In Response to: Rethinking the GRE

Re “Rethinking the GRE” (On the Campus, Oct. 23): Fourteen departments and programs will no longer require the GRE for graduate admission, but 29 will continue to require it. Are we to infer that two-thirds of graduate departments and programs don’t need — or is it want? — any broader “diversity”? That they are satisfied with how well they “identify, attract, and develop the most promising individuals from as many segments of society as possible”?

Or maybe we’re to infer that two-thirds of Princeton’s graduate departments and programs discount Professor Zemer Gitai’s claim — oops, I mean “suggestion” — that GRE scores “are not great indicators of graduate-school success.”

Seems to me that somebody is wrong, either Gitai or two-thirds of the departments and programs. Is there some reason that Princeton hasn’t researched and found out who is right and then brought the wrong parties  into compliance?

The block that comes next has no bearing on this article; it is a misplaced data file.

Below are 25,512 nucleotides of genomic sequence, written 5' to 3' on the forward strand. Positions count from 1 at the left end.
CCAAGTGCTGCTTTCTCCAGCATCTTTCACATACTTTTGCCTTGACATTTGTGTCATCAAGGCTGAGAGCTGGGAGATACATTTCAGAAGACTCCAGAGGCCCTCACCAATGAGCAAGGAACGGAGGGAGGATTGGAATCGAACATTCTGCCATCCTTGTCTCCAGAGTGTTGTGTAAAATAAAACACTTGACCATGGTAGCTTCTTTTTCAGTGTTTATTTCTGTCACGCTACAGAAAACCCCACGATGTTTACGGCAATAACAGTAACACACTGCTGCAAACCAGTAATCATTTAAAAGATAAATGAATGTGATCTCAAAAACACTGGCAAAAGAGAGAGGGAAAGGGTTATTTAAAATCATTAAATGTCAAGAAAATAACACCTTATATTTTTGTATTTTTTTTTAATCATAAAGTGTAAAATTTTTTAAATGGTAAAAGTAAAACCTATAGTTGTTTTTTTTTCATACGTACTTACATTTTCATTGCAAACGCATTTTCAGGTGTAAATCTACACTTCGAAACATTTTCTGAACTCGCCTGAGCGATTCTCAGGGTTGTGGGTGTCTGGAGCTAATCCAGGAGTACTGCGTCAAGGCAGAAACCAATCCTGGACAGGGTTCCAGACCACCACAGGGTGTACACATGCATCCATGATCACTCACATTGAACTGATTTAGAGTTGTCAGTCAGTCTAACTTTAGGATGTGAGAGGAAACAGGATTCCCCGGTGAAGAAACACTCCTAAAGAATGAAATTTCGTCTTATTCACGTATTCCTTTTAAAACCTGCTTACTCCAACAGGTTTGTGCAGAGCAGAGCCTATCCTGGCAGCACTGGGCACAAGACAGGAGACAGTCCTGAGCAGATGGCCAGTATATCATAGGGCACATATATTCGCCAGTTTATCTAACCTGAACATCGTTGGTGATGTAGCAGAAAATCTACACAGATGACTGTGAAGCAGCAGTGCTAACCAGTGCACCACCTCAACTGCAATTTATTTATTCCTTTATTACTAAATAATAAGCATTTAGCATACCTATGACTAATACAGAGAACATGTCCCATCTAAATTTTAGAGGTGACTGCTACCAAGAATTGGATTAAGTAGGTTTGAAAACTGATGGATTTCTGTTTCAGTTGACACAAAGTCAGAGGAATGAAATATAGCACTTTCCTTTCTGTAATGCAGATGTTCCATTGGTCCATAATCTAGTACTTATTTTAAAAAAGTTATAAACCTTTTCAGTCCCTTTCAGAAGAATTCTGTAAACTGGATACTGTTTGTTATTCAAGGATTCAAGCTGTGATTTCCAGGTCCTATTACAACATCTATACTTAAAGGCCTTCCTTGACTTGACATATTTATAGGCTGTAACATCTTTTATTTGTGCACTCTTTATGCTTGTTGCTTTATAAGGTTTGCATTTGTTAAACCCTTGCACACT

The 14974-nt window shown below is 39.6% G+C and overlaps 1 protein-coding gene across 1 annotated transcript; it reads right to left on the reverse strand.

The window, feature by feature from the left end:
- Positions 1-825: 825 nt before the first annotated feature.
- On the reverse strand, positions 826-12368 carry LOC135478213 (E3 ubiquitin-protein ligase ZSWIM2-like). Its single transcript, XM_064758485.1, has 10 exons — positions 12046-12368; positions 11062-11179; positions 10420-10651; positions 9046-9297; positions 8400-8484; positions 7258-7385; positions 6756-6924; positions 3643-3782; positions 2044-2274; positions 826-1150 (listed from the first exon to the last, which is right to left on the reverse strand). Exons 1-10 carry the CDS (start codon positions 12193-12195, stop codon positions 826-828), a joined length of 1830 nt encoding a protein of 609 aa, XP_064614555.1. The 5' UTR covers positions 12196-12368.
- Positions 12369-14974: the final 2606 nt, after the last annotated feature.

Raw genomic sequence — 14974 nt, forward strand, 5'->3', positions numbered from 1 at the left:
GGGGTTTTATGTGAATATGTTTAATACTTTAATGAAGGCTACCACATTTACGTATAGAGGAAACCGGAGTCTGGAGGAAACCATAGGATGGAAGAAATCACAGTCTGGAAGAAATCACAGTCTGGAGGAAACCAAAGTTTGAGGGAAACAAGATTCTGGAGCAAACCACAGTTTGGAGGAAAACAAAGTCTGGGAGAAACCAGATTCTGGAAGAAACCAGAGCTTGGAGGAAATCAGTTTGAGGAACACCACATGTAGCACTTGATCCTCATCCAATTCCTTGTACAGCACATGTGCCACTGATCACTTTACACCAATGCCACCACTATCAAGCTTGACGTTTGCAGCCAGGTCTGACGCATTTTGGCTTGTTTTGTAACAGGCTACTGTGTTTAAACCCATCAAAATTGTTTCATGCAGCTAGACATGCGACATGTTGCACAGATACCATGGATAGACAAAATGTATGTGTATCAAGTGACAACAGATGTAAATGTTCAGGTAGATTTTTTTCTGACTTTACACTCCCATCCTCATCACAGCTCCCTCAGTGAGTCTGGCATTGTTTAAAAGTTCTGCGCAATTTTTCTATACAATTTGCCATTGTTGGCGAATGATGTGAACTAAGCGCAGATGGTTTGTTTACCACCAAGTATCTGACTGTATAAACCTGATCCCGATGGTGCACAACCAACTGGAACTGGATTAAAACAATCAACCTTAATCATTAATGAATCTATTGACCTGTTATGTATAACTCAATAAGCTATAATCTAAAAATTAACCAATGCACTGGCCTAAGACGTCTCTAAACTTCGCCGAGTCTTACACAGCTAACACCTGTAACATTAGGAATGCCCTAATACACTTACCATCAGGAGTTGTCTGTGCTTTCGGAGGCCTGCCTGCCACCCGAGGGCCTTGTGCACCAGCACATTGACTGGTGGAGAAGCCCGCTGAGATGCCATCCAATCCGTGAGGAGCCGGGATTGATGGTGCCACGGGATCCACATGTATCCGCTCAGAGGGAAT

Hey, wait! Maybe Gitai is wrong  and the test is a great indicator of graduate-school success, but the 14 that are dropping the GRE requirement are less concerned with graduate-school success than they are with being “diverse and inclusive.”

I’m wondering also if I’m the only one wondering why PAW didn’t ask my questions in this article.

Terry Wintroub ’69
Mountain City, Tenn.